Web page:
Keeping Everest Grounded

Baltasar is used to capturing events of extreme human peril on screen. His 2012 film The Deep was a riveting account of a fisherman attempting to survive in the freezing ocean after his boat capsizes off the coast of Iceland. His commitment to adventure even extends to his own life: when he's not making films, Baltasar likes to take arduous trips on horseback across the Icelandic highlands and up volcanoes! This may provide him a greater sense of empathy for adventurers, enabling him to more fully appreciate what makes people willingly undertake such dangerous missions and translating that to film

The script for Everest was written by two British screenwriters William Nicholson, ( Gladiator , Les Misérables ) andSimon Beaufoy ( The Full Monty , Slumdog Millionaire ,127 Hours). The combination of these two writers - one familiar with epics, and the other with character-driven narratives - together with Baltasar's skills as a director, ensures Everest is suitably awesome in scale, but that the story is also is driven by intimacy and emotion, with characters that go beyond the stereotypes traditionally seen in disaster films.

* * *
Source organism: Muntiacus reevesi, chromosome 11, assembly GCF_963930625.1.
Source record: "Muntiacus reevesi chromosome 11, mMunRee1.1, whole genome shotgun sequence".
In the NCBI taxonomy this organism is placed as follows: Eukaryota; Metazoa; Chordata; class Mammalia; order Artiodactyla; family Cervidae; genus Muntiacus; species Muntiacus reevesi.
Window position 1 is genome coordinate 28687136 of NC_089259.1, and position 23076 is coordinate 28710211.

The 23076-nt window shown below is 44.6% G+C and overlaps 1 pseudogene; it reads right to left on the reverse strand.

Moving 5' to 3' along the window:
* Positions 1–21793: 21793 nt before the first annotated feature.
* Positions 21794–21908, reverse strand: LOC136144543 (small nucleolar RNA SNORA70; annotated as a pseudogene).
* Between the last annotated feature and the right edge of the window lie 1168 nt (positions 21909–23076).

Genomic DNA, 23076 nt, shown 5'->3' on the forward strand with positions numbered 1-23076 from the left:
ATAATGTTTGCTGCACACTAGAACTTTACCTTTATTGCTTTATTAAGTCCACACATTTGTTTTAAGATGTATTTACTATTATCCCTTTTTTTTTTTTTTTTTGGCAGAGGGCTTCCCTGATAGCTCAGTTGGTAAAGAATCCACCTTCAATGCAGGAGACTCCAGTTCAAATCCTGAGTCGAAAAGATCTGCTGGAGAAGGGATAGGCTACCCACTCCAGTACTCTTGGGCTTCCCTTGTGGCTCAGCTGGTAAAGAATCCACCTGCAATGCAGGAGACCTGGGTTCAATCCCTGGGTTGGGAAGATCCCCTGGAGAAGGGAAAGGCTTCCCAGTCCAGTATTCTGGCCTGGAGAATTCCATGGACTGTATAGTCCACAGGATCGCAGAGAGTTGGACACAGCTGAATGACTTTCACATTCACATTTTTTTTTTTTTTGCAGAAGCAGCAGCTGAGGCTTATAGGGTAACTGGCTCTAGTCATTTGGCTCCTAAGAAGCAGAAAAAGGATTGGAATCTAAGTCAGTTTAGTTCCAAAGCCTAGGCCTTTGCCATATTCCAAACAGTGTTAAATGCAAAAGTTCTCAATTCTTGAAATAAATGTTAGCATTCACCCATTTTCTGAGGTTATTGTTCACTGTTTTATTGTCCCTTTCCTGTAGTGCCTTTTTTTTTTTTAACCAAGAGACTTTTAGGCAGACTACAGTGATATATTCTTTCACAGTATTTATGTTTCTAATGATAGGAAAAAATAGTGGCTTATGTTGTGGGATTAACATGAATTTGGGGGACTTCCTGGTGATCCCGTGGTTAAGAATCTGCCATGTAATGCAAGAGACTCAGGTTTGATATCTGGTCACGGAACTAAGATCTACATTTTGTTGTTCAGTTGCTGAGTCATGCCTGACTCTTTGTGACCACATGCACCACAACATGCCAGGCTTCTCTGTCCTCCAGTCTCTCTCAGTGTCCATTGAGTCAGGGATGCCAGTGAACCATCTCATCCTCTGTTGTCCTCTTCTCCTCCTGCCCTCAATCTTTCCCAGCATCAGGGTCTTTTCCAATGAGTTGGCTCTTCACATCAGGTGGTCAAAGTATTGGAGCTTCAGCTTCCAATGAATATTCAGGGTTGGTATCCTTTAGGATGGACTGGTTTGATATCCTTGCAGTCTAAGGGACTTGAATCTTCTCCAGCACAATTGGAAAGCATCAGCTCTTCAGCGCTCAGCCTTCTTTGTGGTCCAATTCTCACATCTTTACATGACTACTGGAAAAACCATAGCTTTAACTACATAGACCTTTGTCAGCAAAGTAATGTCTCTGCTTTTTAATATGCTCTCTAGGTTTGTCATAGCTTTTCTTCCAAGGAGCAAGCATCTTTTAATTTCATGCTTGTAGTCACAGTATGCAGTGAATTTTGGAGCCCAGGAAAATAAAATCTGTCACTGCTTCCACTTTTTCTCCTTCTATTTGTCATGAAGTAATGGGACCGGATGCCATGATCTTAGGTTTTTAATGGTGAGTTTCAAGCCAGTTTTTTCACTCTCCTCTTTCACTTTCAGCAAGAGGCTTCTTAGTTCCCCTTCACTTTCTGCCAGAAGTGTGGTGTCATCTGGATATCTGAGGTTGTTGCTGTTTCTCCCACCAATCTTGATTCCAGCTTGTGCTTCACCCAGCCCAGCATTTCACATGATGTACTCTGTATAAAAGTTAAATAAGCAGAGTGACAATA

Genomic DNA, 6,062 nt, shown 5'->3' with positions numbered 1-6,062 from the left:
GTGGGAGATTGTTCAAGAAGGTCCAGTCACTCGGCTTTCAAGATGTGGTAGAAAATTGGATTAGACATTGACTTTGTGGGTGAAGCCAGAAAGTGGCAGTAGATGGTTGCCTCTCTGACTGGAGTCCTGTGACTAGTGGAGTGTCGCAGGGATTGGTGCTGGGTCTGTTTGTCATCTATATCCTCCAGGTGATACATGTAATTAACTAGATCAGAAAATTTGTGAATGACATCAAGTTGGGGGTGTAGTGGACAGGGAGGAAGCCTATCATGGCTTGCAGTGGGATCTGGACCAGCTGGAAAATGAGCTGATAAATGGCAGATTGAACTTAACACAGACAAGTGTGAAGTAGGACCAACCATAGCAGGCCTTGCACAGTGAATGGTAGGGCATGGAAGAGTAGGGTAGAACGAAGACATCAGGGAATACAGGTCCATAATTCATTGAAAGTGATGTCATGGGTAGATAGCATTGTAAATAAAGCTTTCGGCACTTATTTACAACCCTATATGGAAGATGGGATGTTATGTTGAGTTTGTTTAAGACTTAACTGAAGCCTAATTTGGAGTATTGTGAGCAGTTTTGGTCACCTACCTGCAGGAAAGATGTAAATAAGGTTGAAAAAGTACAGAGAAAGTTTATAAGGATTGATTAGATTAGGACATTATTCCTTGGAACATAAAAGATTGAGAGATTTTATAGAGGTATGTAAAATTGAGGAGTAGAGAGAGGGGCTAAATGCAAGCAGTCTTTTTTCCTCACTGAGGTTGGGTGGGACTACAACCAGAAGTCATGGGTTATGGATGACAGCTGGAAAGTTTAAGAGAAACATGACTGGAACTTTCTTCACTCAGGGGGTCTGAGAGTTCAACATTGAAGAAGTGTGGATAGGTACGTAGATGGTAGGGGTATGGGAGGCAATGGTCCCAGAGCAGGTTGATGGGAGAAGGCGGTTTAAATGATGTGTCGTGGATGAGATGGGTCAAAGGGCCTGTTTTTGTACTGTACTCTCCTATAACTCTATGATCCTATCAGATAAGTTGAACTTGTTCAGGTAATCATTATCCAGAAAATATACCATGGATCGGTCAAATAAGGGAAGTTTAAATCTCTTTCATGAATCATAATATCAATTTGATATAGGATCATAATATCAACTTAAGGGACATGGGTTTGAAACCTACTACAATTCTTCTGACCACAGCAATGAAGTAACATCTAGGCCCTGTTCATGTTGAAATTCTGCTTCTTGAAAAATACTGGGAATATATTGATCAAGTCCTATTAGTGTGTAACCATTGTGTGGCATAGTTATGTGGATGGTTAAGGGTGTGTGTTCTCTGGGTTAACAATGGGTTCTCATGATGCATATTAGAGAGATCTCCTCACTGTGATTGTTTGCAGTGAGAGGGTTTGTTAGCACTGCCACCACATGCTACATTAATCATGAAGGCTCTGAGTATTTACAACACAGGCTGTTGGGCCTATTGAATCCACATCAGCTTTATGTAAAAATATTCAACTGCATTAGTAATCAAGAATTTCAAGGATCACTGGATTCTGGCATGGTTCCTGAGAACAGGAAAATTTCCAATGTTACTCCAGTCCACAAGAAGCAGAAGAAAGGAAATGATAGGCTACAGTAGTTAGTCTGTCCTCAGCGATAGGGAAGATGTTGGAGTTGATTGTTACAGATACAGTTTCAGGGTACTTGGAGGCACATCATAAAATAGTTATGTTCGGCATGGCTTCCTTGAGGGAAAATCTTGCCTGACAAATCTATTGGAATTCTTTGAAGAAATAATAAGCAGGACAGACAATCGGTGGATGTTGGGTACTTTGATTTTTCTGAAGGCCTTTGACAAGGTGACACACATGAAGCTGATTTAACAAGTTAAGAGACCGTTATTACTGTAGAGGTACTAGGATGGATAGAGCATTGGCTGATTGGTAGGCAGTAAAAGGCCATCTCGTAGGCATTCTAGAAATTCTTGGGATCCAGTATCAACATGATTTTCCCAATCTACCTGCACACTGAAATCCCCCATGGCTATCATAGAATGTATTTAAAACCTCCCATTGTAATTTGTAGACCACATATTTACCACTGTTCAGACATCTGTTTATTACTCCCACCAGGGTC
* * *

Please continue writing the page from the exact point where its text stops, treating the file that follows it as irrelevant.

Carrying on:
The film was also co-produced by Working Title Films, a British production company that began by making low-budget character dramas such as My Beautiful Laundrette and rom-coms like Four Weddings and a Funeral. Now one of the most successful film companies in Britain,they've brought a huge range of domestic and international titles to audiences to great critical acclaim. Everest is a step-up for them in terms of scale, but like any production company, their ambition is the same to reach as many audiences as possible with original, entertaining and thought-provoking work.  

Portrait picture of Joe Ursell

Joe Ursell, Film Curator

Joe has a BA in Film & American Studies from the University of East Anglia and an MA in Contemporary Cinema Cultures from King's College London. He has worked with the BFI London Film Festival and on the production of ITV documentary 56 Up.